Automatically Distributing Eulerian and Hybrid Fluid Simulations in the Cloud
Published in ACM Transactions on Graphics 37, 2, Article 24, April 2018.
Abstract
Distributing a simulation across many machines can drastically speed up computations and increase detail. The computing cloud provides tremendous computing resources, but weak service guarantees force programs to manage significant system complexity: nodes, networks, and storage occasionally perform poorly or fail. We describe Nimbus, a system that automatically distributes grid-based and hybrid simulations across cloud computing nodes. The main simulation loop is sequential code and launches distributed computations across many cores. The simulation on each core runs as if it is stand-alone: Nimbus automatically stitches these simulations into a single, larger one. To do this efficiently, Nimbus introduces a four-layer data model that translates between the contiguous, geometric objects used by simulation libraries and the replicated, fine-grained objects managed by its underlying cloud computing runtime. Using PhysBAM particle level set fluid simulations, we demonstrate that Nimbus can run higher detail simulations faster, distribute simulations on up to 512 cores, and run enormous simulations (10243 cells). Nimbus automatically manages these distributed simulations, balancing load across nodes and recovering from failures. Implementations of PhysBAM water and smoke simulations as well as an open source heat-diffusion simulation show that Nimbus is general and can support complex simulations. Nimbus can be downloaded from https://nimbus.stanford.edu.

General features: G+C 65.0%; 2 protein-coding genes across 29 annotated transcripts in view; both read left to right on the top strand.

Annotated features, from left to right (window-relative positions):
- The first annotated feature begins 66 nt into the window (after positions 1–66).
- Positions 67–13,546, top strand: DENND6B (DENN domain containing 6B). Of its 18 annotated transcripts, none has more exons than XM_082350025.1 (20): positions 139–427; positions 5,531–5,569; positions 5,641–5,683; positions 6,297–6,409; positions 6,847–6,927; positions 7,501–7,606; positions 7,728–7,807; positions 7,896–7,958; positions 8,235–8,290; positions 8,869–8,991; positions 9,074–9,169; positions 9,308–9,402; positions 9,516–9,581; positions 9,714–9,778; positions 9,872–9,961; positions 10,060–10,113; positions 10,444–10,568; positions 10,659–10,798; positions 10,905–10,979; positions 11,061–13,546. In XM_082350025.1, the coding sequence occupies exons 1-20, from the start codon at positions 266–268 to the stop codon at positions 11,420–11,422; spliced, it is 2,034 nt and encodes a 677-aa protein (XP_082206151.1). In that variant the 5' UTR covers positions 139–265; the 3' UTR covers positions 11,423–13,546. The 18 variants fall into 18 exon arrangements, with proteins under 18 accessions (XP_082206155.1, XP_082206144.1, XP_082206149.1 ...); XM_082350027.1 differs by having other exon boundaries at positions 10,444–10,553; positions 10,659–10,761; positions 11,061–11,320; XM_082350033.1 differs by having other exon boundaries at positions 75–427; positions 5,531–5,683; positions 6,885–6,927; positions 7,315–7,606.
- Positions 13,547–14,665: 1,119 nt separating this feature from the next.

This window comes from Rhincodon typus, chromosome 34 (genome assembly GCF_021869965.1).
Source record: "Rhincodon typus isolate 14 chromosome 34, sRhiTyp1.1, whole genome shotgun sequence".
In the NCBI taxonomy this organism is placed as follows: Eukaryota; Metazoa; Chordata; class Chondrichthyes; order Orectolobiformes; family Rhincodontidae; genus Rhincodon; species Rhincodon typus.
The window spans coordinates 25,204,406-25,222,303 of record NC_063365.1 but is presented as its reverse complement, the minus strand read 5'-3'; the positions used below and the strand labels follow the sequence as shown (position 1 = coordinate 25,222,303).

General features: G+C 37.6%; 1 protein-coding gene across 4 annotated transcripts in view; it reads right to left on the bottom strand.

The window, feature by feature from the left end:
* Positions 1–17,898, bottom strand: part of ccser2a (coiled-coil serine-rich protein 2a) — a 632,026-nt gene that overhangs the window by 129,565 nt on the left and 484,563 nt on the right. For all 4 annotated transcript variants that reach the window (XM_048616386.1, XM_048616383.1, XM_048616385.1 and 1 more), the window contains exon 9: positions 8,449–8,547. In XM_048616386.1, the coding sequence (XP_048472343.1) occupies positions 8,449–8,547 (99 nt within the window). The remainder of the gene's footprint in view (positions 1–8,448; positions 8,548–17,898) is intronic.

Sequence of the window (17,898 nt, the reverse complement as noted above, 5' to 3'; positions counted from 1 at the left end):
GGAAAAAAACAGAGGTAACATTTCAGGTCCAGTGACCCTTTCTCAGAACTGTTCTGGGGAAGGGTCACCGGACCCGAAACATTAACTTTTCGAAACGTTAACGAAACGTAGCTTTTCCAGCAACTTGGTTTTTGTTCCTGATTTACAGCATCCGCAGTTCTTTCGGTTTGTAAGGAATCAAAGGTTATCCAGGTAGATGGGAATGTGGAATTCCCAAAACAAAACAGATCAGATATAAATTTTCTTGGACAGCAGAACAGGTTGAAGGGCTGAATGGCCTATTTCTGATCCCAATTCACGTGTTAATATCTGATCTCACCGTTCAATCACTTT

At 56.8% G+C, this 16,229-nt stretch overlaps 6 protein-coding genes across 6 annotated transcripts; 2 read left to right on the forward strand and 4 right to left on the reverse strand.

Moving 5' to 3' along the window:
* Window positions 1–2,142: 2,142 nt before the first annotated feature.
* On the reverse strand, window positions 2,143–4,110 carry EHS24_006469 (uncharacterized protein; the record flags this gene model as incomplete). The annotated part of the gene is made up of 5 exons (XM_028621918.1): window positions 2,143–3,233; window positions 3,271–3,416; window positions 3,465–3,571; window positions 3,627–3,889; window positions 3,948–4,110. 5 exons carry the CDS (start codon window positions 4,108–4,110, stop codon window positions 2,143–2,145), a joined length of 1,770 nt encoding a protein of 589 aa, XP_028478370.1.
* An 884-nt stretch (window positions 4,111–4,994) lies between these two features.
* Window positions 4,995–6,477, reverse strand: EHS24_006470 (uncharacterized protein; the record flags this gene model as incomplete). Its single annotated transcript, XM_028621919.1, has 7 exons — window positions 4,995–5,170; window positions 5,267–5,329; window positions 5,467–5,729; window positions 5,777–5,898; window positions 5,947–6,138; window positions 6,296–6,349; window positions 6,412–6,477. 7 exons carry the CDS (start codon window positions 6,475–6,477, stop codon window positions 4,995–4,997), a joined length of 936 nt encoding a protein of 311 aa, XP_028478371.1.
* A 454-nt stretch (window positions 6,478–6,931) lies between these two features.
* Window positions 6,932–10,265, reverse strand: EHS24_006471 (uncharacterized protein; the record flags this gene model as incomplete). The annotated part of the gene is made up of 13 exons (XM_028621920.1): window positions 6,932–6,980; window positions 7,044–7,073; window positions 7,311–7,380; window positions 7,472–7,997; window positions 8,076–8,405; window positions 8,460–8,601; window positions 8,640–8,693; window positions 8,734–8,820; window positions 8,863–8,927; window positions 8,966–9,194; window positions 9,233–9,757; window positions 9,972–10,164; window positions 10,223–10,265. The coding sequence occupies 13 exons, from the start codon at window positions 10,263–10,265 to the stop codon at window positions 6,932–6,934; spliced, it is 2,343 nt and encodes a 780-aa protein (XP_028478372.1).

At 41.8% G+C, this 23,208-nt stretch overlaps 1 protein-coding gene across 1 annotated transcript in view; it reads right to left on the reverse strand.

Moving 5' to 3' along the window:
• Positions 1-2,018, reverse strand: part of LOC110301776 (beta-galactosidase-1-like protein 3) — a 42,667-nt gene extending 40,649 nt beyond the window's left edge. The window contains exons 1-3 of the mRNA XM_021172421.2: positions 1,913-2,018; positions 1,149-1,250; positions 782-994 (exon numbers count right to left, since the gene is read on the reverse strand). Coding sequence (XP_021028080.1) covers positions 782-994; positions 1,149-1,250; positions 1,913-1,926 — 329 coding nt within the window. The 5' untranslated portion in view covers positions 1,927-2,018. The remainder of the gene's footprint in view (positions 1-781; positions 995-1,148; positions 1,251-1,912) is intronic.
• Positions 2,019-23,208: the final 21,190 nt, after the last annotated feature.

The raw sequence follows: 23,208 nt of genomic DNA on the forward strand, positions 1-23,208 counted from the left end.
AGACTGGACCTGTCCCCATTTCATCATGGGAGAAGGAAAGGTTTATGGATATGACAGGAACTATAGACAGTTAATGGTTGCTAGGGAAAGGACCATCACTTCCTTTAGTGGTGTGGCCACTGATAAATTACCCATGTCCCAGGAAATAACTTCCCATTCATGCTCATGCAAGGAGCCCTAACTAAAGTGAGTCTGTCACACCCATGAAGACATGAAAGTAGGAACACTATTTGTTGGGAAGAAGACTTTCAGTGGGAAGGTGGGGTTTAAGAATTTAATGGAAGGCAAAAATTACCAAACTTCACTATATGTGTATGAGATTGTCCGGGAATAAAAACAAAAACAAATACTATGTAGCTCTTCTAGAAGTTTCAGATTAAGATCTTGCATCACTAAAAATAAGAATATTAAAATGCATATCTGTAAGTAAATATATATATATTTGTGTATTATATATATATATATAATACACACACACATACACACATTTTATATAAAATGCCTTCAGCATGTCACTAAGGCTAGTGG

Data (WWW), Paper (2MB)
BibTeX entry
@inproceedings{nimbus-tog18, author = "Omid Mashayekhi and Chinmayee Shah and Hang Qu and Andrew Lim and Philip Levis", title = "{Automatically Distributing Eulerian and Hybrid Fluid Simulations in the Cloud}", booktitle = "{ACM Transactions on Graphics 37, 2, Article 24}", year = {2018}, month = {April} }





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